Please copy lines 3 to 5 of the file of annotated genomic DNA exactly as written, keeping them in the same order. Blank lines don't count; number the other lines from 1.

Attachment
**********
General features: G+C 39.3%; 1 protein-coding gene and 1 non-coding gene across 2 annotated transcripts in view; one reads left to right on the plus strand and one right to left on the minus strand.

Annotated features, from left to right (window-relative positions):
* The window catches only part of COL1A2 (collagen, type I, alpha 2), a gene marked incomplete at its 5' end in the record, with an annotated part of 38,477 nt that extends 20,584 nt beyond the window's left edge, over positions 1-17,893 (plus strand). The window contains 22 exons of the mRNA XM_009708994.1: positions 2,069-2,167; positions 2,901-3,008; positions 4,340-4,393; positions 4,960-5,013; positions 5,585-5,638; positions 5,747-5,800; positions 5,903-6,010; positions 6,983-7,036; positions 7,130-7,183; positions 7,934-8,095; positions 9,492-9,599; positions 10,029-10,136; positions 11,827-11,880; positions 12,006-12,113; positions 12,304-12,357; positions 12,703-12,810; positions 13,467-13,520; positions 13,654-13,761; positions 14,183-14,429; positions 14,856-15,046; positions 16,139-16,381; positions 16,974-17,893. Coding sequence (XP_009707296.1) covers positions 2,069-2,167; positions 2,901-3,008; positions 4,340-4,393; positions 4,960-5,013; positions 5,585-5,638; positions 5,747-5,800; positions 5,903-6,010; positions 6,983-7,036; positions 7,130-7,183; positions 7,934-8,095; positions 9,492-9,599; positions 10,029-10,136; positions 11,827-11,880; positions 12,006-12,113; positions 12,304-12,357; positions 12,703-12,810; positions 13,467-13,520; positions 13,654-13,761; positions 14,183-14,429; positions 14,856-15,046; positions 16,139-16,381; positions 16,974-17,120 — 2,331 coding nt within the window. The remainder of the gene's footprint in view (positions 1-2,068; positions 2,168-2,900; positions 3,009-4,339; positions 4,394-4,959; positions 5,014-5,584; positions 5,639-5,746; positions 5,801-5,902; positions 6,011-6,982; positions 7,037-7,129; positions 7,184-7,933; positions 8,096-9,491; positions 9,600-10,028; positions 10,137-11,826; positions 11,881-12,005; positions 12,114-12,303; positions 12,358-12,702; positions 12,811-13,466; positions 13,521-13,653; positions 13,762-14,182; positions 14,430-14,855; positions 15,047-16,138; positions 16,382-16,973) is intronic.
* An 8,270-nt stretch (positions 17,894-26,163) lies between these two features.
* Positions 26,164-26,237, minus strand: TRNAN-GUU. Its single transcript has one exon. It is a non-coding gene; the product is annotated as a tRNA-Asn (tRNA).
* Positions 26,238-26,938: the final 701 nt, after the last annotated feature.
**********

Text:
* The window catches only part of COL1A2 (collagen, type I, alpha 2), a gene marked incomplete at its 5' end in the record, with an annotated part of 38,477 nt that extends 20,584 nt beyond the window's left edge, over positions 1-17,893 (plus strand). The window contains 22 exons of the mRNA XM_009708994.1: positions 2,069-2,167; positions 2,901-3,008; positions 4,340-4,393; positions 4,960-5,013; positions 5,585-5,638; positions 5,747-5,800; positions 5,903-6,010; positions 6,983-7,036; positions 7,130-7,183; positions 7,934-8,095; positions 9,492-9,599; positions 10,029-10,136; positions 11,827-11,880; positions 12,006-12,113; positions 12,304-12,357; positions 12,703-12,810; positions 13,467-13,520; positions 13,654-13,761; positions 14,183-14,429; positions 14,856-15,046; positions 16,139-16,381; positions 16,974-17,893. Coding sequence (XP_009707296.1) covers positions 2,069-2,167; positions 2,901-3,008; positions 4,340-4,393; positions 4,960-5,013; positions 5,585-5,638; positions 5,747-5,800; positions 5,903-6,010; positions 6,983-7,036; positions 7,130-7,183; positions 7,934-8,095; positions 9,492-9,599; positions 10,029-10,136; positions 11,827-11,880; positions 12,006-12,113; positions 12,304-12,357; positions 12,703-12,810; positions 13,467-13,520; positions 13,654-13,761; positions 14,183-14,429; positions 14,856-15,046; positions 16,139-16,381; positions 16,974-17,120 — 2,331 coding nt within the window. The remainder of the gene's footprint in view (positions 1-2,068; positions 2,168-2,900; positions 3,009-4,339; positions 4,394-4,959; positions 5,014-5,584; positions 5,639-5,746; positions 5,801-5,902; positions 6,011-6,982; positions 7,037-7,129; positions 7,184-7,933; positions 8,096-9,491; positions 9,600-10,028; positions 10,137-11,826; positions 11,881-12,005; positions 12,114-12,303; positions 12,358-12,702; positions 12,811-13,466; positions 13,521-13,653; positions 13,762-14,182; positions 14,430-14,855; positions 15,047-16,138; positions 16,382-16,973) is intronic.
* An 8,270-nt stretch (positions 17,894-26,163) lies between these two features.
* Positions 26,164-26,237, minus strand: TRNAN-GUU. Its single transcript has one exon. It is a non-coding gene; the product is annotated as a tRNA-Asn (tRNA).